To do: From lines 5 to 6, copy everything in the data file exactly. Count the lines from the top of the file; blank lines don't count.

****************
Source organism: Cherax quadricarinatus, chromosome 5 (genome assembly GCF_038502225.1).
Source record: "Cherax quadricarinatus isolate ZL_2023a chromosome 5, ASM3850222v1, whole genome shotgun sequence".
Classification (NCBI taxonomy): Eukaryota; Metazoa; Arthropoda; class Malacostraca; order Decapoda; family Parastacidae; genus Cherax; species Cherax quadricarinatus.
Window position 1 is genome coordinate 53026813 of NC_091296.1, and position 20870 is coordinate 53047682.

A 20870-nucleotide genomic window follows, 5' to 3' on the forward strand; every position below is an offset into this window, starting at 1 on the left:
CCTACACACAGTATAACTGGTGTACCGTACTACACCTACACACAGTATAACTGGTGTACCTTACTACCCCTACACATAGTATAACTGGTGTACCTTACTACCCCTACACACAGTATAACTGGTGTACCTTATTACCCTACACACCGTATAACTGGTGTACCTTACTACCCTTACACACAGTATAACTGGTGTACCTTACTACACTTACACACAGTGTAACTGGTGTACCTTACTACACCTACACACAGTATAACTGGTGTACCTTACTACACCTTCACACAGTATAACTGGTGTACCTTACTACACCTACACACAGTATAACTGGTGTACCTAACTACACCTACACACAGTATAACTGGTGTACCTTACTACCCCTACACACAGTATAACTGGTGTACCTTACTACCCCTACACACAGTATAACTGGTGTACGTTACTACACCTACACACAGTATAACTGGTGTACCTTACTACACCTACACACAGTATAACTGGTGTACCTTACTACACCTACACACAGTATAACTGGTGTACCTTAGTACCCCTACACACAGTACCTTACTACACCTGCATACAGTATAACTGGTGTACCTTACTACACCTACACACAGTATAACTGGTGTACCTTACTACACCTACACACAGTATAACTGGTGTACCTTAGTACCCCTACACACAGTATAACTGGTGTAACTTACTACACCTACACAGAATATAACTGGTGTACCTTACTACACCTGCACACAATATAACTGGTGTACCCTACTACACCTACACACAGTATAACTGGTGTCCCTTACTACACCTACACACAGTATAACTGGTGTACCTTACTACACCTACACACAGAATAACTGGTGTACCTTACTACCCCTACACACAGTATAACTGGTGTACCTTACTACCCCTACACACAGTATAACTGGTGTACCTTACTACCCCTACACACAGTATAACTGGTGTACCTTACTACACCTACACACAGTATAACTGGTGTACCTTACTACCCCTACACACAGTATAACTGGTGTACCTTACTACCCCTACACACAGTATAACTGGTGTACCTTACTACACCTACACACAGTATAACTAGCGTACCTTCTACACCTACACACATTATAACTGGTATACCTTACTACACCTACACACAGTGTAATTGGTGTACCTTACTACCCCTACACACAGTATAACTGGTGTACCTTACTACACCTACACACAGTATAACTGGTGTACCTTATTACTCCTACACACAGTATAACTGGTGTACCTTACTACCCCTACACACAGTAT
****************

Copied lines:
A 20870-nucleotide genomic window follows, 5' to 3' on the forward strand; every position below is an offset into this window, starting at 1 on the left:
CCTACACACAGTATAACTGGTGTACCGTACTACACCTACACACAGTATAACTGGTGTACCTTACTACCCCTACACATAGTATAACTGGTGTACCTTACTACCCCTACACACAGTATAACTGGTGTACCTTATTACCCTACACACCGTATAACTGGTGTACCTTACTACCCTTACACACAGTATAACTGGTGTACCTTACTACACTTACACACAGTGTAACTGGTGTACCTTACTACACCTACACACAGTATAACTGGTGTACCTTACTACACCTTCACACAGTATAACTGGTGTACCTTACTACACCTACACACAGTATAACTGGTGTACCTAACTACACCTACACACAGTATAACTGGTGTACCTTACTACCCCTACACACAGTATAACTGGTGTACCTTACTACCCCTACACACAGTATAACTGGTGTACGTTACTACACCTACACACAGTATAACTGGTGTACCTTACTACACCTACACACAGTATAACTGGTGTACCTTACTACACCTACACACAGTATAACTGGTGTACCTTAGTACCCCTACACACAGTACCTTACTACACCTGCATACAGTATAACTGGTGTACCTTACTACACCTACACACAGTATAACTGGTGTACCTTACTACACCTACACACAGTATAACTGGTGTACCTTAGTACCCCTACACACAGTATAACTGGTGTAACTTACTACACCTACACAGAATATAACTGGTGTACCTTACTACACCTGCACACAATATAACTGGTGTACCCTACTACACCTACACACAGTATAACTGGTGTCCCTTACTACACCTACACACAGTATAACTGGTGTACCTTACTACACCTACACACAGAATAACTGGTGTACCTTACTACCCCTACACACAGTATAACTGGTGTACCTTACTACCCCTACACACAGTATAACTGGTGTACCTTACTACCCCTACACACAGTATAACTGGTGTACCTTACTACACCTACACACAGTATAACTGGTGTACCTTACTACCCCTACACACAGTATAACTGGTGTACCTTACTACCCCTACACACAGTATAACTGGTGTACCTTACTACACCTACACACAGTATAACTAGCGTACCTTCTACACCTACACACATTATAACTGGTATACCTTACTACACCTACACACAGTGTAATTGGTGTACCTTACTACCCCTACACACAGTATAACTGGTGTACCTTACTACACCTACACACAGTATAACTGGTGTACCTTATTACTCCTACACACAGTATAACTGGTGTACCTTACTACCCCTACACACAGTAT